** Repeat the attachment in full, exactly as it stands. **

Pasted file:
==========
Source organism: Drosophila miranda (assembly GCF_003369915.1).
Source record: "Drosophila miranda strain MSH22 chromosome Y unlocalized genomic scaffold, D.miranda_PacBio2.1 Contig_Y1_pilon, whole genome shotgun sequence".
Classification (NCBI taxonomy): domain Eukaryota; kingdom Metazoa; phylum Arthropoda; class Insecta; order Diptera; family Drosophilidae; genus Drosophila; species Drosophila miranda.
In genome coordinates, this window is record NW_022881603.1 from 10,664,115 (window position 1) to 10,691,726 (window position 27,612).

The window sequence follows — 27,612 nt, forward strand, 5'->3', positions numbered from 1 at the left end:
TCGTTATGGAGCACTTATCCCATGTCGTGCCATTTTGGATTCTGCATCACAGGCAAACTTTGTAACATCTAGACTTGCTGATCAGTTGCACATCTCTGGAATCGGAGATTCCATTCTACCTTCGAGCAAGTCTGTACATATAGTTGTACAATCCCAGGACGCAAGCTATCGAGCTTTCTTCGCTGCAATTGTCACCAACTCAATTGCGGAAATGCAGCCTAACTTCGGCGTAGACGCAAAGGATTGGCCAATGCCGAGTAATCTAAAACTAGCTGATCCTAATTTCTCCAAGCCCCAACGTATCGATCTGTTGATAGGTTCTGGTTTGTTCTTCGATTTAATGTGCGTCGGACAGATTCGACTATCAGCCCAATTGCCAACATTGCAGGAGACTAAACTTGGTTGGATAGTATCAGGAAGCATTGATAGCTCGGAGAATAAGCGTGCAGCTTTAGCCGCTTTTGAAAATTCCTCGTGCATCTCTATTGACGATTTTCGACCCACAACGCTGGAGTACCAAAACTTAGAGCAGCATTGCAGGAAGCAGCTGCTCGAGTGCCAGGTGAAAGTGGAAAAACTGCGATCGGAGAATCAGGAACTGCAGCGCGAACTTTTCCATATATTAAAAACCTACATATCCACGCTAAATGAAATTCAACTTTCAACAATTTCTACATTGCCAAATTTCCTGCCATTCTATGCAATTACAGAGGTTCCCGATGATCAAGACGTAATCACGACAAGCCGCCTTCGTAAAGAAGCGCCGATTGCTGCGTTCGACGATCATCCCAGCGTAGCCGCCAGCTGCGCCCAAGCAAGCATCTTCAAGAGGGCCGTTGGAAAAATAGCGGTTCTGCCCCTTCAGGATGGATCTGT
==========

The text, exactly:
Source organism: Drosophila miranda (assembly GCF_003369915.1).
Source record: "Drosophila miranda strain MSH22 chromosome Y unlocalized genomic scaffold, D.miranda_PacBio2.1 Contig_Y1_pilon, whole genome shotgun sequence".
Classification (NCBI taxonomy): domain Eukaryota; kingdom Metazoa; phylum Arthropoda; class Insecta; order Diptera; family Drosophilidae; genus Drosophila; species Drosophila miranda.
In genome coordinates, this window is record NW_022881603.1 from 10,664,115 (window position 1) to 10,691,726 (window position 27,612).

The window sequence follows — 27,612 nt, forward strand, 5'->3', positions numbered from 1 at the left end:
TCGTTATGGAGCACTTATCCCATGTCGTGCCATTTTGGATTCTGCATCACAGGCAAACTTTGTAACATCTAGACTTGCTGATCAGTTGCACATCTCTGGAATCGGAGATTCCATTCTACCTTCGAGCAAGTCTGTACATATAGTTGTACAATCCCAGGACGCAAGCTATCGAGCTTTCTTCGCTGCAATTGTCACCAACTCAATTGCGGAAATGCAGCCTAACTTCGGCGTAGACGCAAAGGATTGGCCAATGCCGAGTAATCTAAAACTAGCTGATCCTAATTTCTCCAAGCCCCAACGTATCGATCTGTTGATAGGTTCTGGTTTGTTCTTCGATTTAATGTGCGTCGGACAGATTCGACTATCAGCCCAATTGCCAACATTGCAGGAGACTAAACTTGGTTGGATAGTATCAGGAAGCATTGATAGCTCGGAGAATAAGCGTGCAGCTTTAGCCGCTTTTGAAAATTCCTCGTGCATCTCTATTGACGATTTTCGACCCACAACGCTGGAGTACCAAAACTTAGAGCAGCATTGCAGGAAGCAGCTGCTCGAGTGCCAGGTGAAAGTGGAAAAACTGCGATCGGAGAATCAGGAACTGCAGCGCGAACTTTTCCATATATTAAAAACCTACATATCCACGCTAAATGAAATTCAACTTTCAACAATTTCTACATTGCCAAATTTCCTGCCATTCTATGCAATTACAGAGGTTCCCGATGATCAAGACGTAATCACGACAAGCCGCCTTCGTAAAGAAGCGCCGATTGCTGCGTTCGACGATCATCCCAGCGTAGCCGCCAGCTGCGCCCAAGCAAGCATCTTCAAGAGGGCCGTTGGAAAAATAGCGGTTCTGCCCCTTCAGGATGGATCTGT